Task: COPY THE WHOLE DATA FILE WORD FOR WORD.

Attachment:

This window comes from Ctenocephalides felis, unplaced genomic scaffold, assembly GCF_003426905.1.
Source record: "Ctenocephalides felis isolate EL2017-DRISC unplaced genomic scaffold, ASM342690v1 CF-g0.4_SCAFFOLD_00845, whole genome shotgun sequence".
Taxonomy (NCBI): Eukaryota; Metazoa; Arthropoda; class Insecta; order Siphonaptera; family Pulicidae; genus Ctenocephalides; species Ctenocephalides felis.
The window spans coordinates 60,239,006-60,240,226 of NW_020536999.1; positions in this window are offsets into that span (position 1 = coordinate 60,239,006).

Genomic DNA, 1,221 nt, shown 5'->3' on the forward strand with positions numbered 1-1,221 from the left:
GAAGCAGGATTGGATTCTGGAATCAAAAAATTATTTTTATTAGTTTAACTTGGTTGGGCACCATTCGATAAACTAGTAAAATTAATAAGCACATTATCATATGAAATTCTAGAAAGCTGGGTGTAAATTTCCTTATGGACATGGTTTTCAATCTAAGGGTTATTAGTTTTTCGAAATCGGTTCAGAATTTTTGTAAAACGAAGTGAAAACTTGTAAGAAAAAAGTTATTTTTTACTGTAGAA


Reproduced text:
This window comes from Ctenocephalides felis, unplaced genomic scaffold, assembly GCF_003426905.1.
Source record: "Ctenocephalides felis isolate EL2017-DRISC unplaced genomic scaffold, ASM342690v1 CF-g0.4_SCAFFOLD_00845, whole genome shotgun sequence".
Taxonomy (NCBI): Eukaryota; Metazoa; Arthropoda; class Insecta; order Siphonaptera; family Pulicidae; genus Ctenocephalides; species Ctenocephalides felis.
The window spans coordinates 60,239,006-60,240,226 of NW_020536999.1; positions in this window are offsets into that span (position 1 = coordinate 60,239,006).

Genomic DNA, 1,221 nt, shown 5'->3' on the forward strand with positions numbered 1-1,221 from the left:
GAAGCAGGATTGGATTCTGGAATCAAAAAATTATTTTTATTAGTTTAACTTGGTTGGGCACCATTCGATAAACTAGTAAAATTAATAAGCACATTATCATATGAAATTCTAGAAAGCTGGGTGTAAATTTCCTTATGGACATGGTTTTCAATCTAAGGGTTATTAGTTTTTCGAAATCGGTTCAGAATTTTTGTAAAACGAAGTGAAAACTTGTAAGAAAAAAGTTATTTTTTACTGTAGAA